If you have a bad boss, crude and boorish language, but is otherwise reliable, does what he says, he keeps the business running, pays your paycheck, you may overlook that language. On the other hand, your loyalty is no deeper than your own self-interest.

I keep wondering if Trump's success so far is related to Congresses and its 16% approval rating? We can pretend Trump's business success won't be any better at compromise than congress, but wait, he's applying for CEO so if he's elected, we can imagine he's going to double-down on Obama's executive order congressional bypass, and his supporters will have no problem if he writes an EO calling for a 50 foot tall wall along 1933 miles of the Mexican Border, and another that voids ObamaCare, and a third that cancels the trillion dollar Air force F-35 program and fires all the contractors.

So if that's the sort of president currently 20-30% of the GOP voters want, who knows if Trump's human failings will continue to be ignored, and conservative or not, they want a dictator to do the hard choices no matter and is willing to take it all to the supreme court until Congress cleans itself up into respectability again.

Ignatius Acton Chesterton OCD said...

Ares Olympus @August 9, 2015 at 6:49 AM:

" ... until Congress cleans itself up into respectability again."


Ignatius Acton Chesterton OCD said...
This comment has been removed by the author.
Ignatius Acton Chesterton OCD said...

We have a great Republican field, and all we're doing is lamenting the presence of Mr. Trump, who is -- so shockingly -- showing himself to be who he is. And everyone knows this.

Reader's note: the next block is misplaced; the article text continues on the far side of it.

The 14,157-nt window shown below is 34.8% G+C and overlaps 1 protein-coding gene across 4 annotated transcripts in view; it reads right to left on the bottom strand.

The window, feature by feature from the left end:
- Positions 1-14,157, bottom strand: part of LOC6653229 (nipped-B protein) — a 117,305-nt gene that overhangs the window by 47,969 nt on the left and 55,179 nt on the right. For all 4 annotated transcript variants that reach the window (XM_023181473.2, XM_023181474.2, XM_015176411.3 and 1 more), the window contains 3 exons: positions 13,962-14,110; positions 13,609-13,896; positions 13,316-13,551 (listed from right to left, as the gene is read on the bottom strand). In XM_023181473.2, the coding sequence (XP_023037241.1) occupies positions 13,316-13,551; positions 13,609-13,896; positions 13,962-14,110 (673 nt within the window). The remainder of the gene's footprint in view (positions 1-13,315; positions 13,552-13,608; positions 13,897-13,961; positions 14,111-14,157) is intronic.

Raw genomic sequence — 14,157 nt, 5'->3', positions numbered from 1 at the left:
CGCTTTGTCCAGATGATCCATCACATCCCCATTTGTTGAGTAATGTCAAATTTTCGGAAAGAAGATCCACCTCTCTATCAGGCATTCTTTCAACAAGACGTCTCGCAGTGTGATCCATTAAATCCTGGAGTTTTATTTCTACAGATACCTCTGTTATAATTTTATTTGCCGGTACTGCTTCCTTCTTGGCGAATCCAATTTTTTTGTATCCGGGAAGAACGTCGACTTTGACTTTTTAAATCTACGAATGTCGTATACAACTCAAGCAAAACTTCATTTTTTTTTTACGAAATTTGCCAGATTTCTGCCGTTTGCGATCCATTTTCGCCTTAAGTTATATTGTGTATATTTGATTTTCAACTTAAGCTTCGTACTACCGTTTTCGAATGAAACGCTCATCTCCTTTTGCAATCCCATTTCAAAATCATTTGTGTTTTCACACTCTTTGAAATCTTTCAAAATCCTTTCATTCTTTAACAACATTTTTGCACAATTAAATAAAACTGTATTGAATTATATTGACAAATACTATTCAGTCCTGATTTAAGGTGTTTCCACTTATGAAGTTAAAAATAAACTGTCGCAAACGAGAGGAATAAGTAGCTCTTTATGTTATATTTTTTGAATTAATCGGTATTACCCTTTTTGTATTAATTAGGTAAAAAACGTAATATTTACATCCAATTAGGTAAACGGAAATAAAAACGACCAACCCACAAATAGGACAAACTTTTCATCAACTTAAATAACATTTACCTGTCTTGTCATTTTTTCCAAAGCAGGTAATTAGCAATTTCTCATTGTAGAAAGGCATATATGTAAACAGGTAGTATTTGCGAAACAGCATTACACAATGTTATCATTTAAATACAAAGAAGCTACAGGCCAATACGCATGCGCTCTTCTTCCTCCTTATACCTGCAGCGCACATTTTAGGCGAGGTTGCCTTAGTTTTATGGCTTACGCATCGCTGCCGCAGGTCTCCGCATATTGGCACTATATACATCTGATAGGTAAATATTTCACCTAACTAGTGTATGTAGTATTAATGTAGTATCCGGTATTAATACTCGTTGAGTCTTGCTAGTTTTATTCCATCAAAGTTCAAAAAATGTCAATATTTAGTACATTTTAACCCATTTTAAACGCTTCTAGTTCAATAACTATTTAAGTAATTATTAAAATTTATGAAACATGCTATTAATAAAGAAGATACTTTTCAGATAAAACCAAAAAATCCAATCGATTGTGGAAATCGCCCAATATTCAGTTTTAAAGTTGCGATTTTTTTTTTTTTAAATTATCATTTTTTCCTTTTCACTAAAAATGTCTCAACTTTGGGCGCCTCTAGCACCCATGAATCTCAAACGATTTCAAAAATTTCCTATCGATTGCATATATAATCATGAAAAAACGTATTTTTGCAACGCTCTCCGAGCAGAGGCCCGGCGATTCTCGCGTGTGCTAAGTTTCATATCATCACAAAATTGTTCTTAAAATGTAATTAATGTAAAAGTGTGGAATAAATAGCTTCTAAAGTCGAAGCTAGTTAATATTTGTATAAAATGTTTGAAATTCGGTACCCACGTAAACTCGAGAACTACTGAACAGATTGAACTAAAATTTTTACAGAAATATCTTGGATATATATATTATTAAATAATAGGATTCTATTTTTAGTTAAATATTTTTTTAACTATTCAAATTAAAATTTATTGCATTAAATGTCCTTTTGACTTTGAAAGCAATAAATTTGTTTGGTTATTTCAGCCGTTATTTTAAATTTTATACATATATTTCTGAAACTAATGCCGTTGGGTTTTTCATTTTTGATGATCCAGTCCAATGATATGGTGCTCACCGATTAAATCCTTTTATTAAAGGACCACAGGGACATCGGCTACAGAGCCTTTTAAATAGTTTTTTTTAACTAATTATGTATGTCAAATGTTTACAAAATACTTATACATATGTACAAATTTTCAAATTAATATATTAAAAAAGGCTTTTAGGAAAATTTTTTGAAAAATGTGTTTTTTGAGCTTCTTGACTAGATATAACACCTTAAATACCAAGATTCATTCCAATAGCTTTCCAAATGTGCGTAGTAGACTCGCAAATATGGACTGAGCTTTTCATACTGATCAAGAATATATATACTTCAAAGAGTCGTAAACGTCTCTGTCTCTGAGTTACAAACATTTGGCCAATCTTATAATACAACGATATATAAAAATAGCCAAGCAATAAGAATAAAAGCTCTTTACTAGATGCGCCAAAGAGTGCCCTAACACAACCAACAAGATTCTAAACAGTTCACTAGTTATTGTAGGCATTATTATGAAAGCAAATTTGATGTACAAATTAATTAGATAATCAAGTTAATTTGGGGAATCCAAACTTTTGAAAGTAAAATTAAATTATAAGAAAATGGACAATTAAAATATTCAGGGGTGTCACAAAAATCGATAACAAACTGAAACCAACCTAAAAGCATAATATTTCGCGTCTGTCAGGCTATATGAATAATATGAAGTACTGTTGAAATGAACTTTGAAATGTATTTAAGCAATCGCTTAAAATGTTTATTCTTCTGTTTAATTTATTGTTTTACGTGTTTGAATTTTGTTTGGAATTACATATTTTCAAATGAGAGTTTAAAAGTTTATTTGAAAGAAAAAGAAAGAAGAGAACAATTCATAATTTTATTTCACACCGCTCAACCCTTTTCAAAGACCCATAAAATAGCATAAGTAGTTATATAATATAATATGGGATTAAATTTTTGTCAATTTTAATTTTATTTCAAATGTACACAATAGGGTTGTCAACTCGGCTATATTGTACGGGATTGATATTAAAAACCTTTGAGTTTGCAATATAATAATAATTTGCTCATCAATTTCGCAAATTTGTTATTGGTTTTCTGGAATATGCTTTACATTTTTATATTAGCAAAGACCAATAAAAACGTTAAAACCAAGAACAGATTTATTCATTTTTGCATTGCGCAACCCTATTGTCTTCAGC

We're talking about Donald Trump in terror, saying he is attaching himself to a Republican "brand" that he disavowed by raising his hand in response to Bret Baier's first question. he's not a Republican.

"Some commenters on this blog find that I have completely lost my own mind… for being critical of Donald Trump’s temperament and for questioning the reputational cost Republicans are paying for having him be the standard bearer of the party."

I don't think you've lost your mind. Yet you are parroting the Republican Establishment's hysteria about what Trump is "doing" to the party, and such reactions are perpetuating the problem. Watching Donald Trump's behavior during and since the debate has been like watching Charlie Sheen's epic meltdown. No one ever said Charlie Sheen was the standard bearer for Hollywood. Roger Ailes is loving all this! So is Megyn Kelly! Do we think Kelly has entered a counseling program because she has been so shamed and savaged by the cruelty of Trump's locutions? C'mon...